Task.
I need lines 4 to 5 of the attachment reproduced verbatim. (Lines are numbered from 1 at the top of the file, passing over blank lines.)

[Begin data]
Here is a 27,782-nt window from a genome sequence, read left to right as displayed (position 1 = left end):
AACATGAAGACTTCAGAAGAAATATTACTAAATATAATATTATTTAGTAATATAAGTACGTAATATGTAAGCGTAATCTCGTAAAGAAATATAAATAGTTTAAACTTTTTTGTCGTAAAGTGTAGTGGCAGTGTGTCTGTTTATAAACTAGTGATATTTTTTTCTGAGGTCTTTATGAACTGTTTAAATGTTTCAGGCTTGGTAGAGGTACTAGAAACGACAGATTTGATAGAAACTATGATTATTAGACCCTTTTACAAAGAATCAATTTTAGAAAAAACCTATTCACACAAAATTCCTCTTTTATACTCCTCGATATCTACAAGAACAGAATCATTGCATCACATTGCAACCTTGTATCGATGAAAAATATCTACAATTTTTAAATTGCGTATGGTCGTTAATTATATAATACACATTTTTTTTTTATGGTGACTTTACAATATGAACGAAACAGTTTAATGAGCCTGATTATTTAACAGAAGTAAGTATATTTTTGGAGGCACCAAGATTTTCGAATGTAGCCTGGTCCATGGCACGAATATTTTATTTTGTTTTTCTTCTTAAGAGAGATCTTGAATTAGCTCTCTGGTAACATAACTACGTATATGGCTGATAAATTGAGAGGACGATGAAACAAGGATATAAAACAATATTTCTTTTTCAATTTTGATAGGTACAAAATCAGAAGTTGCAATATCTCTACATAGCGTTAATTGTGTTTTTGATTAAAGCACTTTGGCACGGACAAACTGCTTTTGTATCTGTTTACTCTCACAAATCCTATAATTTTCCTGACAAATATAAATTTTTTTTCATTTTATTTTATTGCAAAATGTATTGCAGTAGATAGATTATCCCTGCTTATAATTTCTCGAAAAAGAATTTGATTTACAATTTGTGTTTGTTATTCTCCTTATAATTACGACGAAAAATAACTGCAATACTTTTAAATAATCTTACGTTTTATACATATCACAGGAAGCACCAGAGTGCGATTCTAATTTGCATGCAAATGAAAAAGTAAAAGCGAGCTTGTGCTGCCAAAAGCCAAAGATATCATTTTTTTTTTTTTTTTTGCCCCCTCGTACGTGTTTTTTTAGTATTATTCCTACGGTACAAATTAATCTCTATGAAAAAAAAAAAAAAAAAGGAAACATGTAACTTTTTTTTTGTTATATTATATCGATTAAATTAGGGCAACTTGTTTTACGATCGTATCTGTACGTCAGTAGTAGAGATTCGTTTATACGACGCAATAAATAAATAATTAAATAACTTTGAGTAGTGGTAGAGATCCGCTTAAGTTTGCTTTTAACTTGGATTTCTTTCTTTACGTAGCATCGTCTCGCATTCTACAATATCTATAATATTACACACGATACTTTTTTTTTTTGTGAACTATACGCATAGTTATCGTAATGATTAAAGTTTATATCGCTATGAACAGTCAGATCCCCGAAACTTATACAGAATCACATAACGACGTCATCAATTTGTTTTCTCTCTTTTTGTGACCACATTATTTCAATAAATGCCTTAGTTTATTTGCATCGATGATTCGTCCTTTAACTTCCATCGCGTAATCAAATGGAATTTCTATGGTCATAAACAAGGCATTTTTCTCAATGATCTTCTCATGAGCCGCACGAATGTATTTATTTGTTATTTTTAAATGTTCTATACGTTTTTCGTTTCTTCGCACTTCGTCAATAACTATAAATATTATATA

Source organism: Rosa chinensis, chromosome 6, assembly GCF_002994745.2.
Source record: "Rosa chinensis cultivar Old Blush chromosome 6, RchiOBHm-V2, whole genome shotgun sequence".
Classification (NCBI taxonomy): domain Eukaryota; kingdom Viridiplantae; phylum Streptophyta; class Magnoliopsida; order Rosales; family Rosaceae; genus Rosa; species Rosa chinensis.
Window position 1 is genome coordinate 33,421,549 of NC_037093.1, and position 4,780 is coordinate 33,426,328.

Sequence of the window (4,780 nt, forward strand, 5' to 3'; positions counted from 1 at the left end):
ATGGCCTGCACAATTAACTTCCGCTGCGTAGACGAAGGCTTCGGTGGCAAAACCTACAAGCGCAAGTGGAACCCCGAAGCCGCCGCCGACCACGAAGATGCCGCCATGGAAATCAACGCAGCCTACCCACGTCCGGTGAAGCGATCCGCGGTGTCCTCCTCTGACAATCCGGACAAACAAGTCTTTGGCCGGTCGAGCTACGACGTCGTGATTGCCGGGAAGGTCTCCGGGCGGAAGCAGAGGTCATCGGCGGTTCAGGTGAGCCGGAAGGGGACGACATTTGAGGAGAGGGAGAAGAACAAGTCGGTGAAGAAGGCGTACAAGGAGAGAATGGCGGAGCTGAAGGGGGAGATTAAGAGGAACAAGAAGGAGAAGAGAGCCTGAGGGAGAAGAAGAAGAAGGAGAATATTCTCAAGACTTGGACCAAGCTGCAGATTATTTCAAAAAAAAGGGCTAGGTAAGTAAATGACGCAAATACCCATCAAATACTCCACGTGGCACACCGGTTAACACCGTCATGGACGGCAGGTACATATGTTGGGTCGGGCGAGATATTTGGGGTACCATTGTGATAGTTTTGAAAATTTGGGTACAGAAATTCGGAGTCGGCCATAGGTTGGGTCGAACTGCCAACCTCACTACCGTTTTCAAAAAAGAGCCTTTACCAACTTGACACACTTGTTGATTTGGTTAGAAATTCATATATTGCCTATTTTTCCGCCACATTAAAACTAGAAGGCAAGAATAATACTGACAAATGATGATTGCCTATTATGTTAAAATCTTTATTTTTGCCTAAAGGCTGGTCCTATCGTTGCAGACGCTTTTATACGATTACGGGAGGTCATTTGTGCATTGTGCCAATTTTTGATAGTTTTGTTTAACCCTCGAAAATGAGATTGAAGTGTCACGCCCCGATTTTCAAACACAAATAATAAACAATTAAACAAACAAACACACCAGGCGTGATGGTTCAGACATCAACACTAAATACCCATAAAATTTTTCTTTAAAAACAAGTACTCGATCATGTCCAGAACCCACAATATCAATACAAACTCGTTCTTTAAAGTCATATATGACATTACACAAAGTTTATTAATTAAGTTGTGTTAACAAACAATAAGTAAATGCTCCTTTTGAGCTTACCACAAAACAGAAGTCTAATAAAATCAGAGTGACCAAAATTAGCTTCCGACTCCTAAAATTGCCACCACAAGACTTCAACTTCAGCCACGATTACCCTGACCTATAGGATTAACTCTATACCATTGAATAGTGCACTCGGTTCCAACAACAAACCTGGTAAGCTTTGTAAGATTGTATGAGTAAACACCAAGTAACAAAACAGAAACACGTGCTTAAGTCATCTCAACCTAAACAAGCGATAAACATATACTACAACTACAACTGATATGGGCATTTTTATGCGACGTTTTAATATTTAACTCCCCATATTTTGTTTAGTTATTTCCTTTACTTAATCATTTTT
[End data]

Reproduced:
Source record: "Rosa chinensis cultivar Old Blush chromosome 6, RchiOBHm-V2, whole genome shotgun sequence".
Classification (NCBI taxonomy): domain Eukaryota; kingdom Viridiplantae; phylum Streptophyta; class Magnoliopsida; order Rosales; family Rosaceae; genus Rosa; species Rosa chinensis.